Think of your handwritten to-do list as a sacred document, kept away from distractions of the inter-webs. You'll know exactly where to find it when you need to refer back to it since it won't be lost among the many open tabs of your browser. Plus, the act of physically writing down your tasks<a href="http://lifehacker.com/5738093/why-you-learn-more-effectively-by-writing-than-typing"> may help you organize your thoughts and remember them more clearly,</a> which, in turn, will help you to be more focused and less stressed. Fear you'll forget your to-dos on your desk one rushed night? Make a point to snap a photo with your phone at the end of each day.
Snack On An Orange
Your co-workers will think you're just craving a juicy mid-day snack, but besides satisfying tummy grumbles, you'll be reaping the benefits of the stress-relieving powers of citrus. <a href="http://www.ncbi.nlm.nih.gov/pubmed/11862365">A 2002 study</a> found that a dose of vitamin C helped people bounce back more easily from a stressful situation.
Take A Screen Break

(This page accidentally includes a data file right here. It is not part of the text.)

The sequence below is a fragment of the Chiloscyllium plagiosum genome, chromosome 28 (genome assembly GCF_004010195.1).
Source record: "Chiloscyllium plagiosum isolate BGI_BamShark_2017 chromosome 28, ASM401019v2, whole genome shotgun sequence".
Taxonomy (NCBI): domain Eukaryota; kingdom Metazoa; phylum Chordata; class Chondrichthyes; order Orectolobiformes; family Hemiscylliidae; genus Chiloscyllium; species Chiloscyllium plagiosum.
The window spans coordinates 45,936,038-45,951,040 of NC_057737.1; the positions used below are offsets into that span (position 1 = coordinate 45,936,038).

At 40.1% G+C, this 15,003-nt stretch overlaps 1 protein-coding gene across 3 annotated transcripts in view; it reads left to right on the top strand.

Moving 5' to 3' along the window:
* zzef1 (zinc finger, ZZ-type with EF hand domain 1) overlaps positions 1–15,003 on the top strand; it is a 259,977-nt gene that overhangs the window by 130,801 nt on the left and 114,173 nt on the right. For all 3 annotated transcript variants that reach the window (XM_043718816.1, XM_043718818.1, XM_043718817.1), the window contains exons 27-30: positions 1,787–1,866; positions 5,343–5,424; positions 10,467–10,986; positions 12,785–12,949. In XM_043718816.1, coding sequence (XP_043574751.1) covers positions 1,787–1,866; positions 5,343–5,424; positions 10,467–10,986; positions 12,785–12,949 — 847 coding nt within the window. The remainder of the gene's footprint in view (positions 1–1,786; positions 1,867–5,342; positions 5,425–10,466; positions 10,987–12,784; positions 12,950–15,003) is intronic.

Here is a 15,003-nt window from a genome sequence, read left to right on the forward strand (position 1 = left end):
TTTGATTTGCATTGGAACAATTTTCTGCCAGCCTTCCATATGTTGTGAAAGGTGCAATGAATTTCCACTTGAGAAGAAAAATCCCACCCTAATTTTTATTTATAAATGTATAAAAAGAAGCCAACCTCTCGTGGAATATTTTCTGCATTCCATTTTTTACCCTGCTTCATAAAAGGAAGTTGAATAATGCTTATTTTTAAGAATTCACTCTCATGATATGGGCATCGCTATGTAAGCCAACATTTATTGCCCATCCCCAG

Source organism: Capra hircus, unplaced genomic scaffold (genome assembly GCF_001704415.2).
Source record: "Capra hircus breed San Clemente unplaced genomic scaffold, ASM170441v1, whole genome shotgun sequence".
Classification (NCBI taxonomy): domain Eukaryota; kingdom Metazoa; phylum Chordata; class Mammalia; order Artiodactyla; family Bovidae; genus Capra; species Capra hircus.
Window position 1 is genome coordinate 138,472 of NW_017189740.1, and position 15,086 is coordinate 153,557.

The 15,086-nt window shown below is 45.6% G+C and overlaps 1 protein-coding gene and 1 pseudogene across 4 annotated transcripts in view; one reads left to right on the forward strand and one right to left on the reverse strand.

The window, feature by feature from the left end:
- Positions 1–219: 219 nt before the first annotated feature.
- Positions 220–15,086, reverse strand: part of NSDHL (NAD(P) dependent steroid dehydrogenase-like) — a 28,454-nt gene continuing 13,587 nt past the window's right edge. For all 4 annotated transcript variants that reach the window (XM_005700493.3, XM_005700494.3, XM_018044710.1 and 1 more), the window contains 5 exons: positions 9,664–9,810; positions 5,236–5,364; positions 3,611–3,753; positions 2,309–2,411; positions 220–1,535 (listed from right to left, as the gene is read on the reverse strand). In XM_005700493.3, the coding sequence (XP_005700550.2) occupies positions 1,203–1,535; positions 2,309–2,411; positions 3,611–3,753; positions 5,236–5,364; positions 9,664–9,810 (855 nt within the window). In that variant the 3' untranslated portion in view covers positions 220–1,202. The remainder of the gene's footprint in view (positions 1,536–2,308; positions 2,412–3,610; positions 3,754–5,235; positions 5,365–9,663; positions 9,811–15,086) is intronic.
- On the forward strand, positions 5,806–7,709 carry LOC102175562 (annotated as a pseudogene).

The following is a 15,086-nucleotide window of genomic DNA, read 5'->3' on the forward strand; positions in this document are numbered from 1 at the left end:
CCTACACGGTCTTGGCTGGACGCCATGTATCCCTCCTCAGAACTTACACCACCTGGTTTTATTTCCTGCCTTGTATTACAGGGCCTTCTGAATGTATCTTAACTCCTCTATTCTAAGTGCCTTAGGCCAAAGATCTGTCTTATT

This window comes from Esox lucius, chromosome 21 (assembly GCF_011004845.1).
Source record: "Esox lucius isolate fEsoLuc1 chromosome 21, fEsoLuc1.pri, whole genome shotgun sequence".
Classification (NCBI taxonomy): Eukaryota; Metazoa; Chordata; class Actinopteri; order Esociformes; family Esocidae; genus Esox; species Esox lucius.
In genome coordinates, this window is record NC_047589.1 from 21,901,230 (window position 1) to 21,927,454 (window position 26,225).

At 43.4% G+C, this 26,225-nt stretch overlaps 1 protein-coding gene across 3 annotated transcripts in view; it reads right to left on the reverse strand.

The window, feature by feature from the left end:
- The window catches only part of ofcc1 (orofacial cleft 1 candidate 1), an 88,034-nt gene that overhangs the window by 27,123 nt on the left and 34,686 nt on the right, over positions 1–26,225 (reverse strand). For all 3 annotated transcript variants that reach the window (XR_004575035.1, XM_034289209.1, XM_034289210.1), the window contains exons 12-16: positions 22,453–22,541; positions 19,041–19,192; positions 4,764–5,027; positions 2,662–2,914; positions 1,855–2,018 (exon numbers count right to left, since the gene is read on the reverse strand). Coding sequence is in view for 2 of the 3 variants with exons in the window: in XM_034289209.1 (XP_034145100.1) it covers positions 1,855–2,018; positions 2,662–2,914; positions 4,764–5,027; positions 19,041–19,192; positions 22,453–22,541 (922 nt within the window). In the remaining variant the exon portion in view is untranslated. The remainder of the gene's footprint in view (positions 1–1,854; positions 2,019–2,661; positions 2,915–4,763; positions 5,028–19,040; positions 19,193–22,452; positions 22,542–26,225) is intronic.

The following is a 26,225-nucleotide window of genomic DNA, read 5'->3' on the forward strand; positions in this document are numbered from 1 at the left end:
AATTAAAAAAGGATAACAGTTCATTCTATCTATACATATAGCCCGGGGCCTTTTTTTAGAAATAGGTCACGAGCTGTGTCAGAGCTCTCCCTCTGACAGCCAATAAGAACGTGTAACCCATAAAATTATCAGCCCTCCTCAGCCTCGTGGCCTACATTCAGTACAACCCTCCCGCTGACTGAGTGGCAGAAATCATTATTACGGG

You'll have to get up for this one, but it will be worth your while: Just a five-minute break from your desk will have <a href="http://www.sciencedaily.com/releases/2011/02/110208131529.htm">you returning refocused</a> and a little less anxious. Plus, <a href="http://www.mayoclinic.com/health/eyestrain/DS01084">your eyes</a> will appreciate the rest.
Try A Breathing Exercise
<a href="http://www.webmd.com/balance/stress-management/stress-management-breathing-exercises-for-relaxation">WebMD cites deep breathing</a> as one of the best ways to lower stress in the body. That's good news, since it's an exercise you can perform anywhere, sans candles or gongs. Try out a <a href="http://www.huffingtonpost.com/2013/02/19/dan-goleman-gps-guide-relaxation-techniques_n_2712260.html">few of</a> <a href="http://www.huffingtonpost.com/johnroger/breathing-exercise-_b_2247713.html">these</a> <a href="http://www.huffingtonpost.com/david-magone/stress-meditation-_b_1671435.html">techniques</a> to see which you like best.
Turn On The Tunes
According to <a href="http://www.samfak.gu.se/Faculty+of+Social+science/News/News/News_Detail//everyday-music-listening-reduces-stress.cid1066914">a 2012 study</a>, listening to music every day can help keep your stress in check. The (not-so-hard-to-fulfill) catch: You have to listen to music that you actually like. Check out our <a href="http://open.spotify.com/user/mindfulliving/playlist/3IGicJWDNRy8aNe2TZEmvE">mood-boosting playlist here</a> for some inspiration.